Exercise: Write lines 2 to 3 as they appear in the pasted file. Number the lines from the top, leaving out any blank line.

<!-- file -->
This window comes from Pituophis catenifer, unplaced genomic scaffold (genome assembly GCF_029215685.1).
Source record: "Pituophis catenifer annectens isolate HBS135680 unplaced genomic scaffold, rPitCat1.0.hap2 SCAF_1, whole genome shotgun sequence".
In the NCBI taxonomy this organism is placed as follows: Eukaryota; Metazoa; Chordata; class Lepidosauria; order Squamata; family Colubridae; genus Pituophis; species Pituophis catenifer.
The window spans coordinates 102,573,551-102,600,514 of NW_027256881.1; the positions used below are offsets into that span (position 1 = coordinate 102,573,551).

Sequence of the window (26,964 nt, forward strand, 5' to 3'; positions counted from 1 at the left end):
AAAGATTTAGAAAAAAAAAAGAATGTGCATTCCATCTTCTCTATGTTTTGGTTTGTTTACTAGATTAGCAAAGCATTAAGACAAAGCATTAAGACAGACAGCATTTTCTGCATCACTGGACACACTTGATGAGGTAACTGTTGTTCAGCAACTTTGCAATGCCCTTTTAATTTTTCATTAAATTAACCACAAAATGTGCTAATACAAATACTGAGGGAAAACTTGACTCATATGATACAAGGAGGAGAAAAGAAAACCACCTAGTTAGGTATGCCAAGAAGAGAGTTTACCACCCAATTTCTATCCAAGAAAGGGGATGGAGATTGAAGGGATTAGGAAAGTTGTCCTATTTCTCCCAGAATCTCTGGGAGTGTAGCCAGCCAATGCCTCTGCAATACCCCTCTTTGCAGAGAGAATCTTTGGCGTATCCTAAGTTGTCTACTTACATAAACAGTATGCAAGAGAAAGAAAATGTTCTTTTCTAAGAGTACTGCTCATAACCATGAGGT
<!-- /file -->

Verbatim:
Source record: "Pituophis catenifer annectens isolate HBS135680 unplaced genomic scaffold, rPitCat1.0.hap2 SCAF_1, whole genome shotgun sequence".
In the NCBI taxonomy this organism is placed as follows: Eukaryota; Metazoa; Chordata; class Lepidosauria; order Squamata; family Colubridae; genus Pituophis; species Pituophis catenifer.